“The Federal Communications Commission should reclassify portions of broadband networks as regulated, common-carrier services to preserve net neutrality protections, Mozilla has said in a new petition to the agency,” Grant Gross reports for PCWorld. “After a contentious debate about U.S. net neutrality rules in recent weeks, Mozilla’s proposal is an effort to define a “new path” for the FCC, Mozilla senior policy engineer Chris Riley said. The browser maker proposes that the FCC create separate rules for how broadband providers manage traffic for their customers and for websites and Web-based service providers.”

“The FCC should redefine the “remote delivery” service offered by the broadband provider to websites and Web services as a regulated service covered by traditional telephone regulations, Riley wrote in a blog post Monday,” Gross reports. “‘We use this as a way to get to meaningful nondiscrimination and no blocking within the last-mile network in a way that will ultimately benefit both edge providers and end users,’ Riley said in an interview. The proposal is a ‘different way of getting to the same place,’ of prohibiting broadband providers from blocking or prioritizing traffic, as proposals from groups that want the FCC to reclassify all broadband service as a regulated, telecom service, he said.”

“Free-market advocates dismissed Mozilla’s proposal, saying the FCC should not regress to the old telephone-style regulatory model. Congress and the FCC have already rejected regulation of Internet transit, said Larry Downes, a tech policy-focused author and former tech law professor. The FCC, in its 2010 net neutrality order, ‘explicitly and sensibly excluded peering, transit, and anything else having to do with the back-end of the Internet,’ he said by email. ‘Congress gave the FCC no authority here, and for good reason,'” Gross reports. “Telephone-style regulations are an ‘historic anomaly, written for a time when a single approved monopoly provider handled interconnection of voice traffic,’ he added. ‘Under the government’s watchful eye, regulated Title II service has been unable to justify a business case for continued investment and innovation; it is dying, having largely been replaced by VoIP and other Internet-based voice services that are better and cheaper.'”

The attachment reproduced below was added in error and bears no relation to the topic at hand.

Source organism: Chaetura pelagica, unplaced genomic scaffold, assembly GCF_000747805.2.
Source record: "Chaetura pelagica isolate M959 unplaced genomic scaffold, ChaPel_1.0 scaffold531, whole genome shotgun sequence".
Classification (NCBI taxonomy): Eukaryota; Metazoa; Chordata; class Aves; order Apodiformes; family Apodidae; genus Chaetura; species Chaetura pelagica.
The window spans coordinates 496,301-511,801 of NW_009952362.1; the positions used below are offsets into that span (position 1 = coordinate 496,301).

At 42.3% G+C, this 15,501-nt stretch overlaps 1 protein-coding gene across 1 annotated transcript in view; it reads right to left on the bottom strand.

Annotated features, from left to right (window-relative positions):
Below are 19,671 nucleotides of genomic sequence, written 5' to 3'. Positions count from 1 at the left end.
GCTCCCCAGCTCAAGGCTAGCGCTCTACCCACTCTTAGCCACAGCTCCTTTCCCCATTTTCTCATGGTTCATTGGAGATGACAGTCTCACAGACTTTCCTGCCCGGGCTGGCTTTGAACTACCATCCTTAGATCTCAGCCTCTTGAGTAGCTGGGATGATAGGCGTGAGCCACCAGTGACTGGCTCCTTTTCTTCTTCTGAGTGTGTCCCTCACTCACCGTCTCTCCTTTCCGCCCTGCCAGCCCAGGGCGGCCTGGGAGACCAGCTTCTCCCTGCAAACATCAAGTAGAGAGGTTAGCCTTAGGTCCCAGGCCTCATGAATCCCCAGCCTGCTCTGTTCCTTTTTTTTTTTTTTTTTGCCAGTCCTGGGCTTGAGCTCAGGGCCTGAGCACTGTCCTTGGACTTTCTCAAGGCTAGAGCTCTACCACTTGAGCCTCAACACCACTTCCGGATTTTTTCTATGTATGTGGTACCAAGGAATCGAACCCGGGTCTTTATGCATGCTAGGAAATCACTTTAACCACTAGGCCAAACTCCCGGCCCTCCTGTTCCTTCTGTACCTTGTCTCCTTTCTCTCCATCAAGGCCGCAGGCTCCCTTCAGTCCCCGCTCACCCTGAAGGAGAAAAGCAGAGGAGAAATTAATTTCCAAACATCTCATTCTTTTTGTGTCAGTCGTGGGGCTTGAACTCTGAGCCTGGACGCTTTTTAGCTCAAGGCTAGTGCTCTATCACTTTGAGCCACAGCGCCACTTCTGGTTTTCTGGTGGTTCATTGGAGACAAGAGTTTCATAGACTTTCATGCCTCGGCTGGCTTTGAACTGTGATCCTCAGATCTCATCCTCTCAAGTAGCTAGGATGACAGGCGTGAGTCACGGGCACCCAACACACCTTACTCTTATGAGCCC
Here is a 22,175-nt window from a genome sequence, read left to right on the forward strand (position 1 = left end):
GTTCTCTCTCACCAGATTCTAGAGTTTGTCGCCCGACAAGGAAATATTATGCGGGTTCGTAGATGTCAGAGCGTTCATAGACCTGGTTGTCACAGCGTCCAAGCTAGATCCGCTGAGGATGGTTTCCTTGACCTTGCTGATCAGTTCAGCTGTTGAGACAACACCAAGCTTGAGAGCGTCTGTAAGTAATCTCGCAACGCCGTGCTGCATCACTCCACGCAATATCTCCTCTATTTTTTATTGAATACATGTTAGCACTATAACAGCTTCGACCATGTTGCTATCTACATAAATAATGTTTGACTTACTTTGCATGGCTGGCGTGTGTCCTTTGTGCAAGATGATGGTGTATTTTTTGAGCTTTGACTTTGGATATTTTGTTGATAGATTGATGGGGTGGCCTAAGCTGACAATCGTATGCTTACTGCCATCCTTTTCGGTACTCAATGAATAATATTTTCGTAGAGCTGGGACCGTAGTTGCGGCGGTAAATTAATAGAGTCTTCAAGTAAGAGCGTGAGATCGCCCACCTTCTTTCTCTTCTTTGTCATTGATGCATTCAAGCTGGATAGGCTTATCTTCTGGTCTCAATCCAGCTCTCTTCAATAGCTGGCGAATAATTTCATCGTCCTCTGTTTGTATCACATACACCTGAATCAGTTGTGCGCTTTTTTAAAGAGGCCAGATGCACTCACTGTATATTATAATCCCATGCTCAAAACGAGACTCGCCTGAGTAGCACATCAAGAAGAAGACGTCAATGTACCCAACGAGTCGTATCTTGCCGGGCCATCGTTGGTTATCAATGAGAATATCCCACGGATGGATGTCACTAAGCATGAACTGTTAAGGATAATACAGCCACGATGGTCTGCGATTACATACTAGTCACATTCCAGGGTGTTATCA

Gross reports, “While the Mozilla petition asks the FCC to forbear from some telephone-style regulations, it doesn’t define which ones the agency should avoid enforcing, added Berin Szoka, president of free-market think tank TechFreedom. An open question on which telephone-style regulations would be enforced would likely discourage broadband investment, he said.”

Much more in the full article here.

MacDailyNews Take: As we wrote back in August 2006:

We don’t presume to know the best way to get there, but we support the concept of “Net Neutrality” especially as it pertains to preventing the idea of ISP’s blocking or otherwise impeding sites that don’t pay the ISP to ensure equal access. That said, we usually prefer the government to be hands-off wherever possible, Laissez-faire, except in cases where the free market obviously cannot adequately self-regulate (antitrust, for example). Regulations are static and the marketplace is fluid, so such regulation can often have unintended, unforeseen results down the road. We sincerely hope that there are enough forces in place and/or that the balances adjust in such a manner as to keep the ‘Net as neutral as it is today.

And as we followed up in September 2009:

That we have the same Take over three years later should be telling. Government regulations are not a panacea, neither are the lack thereof. It’s all about striking a proper balance where innovation can thrive while abuses are prevented.

Make that “the same Take over seven years later.”

[Thanks to MacDailyNews Reader “Lynn Weiler” for the heads up.]

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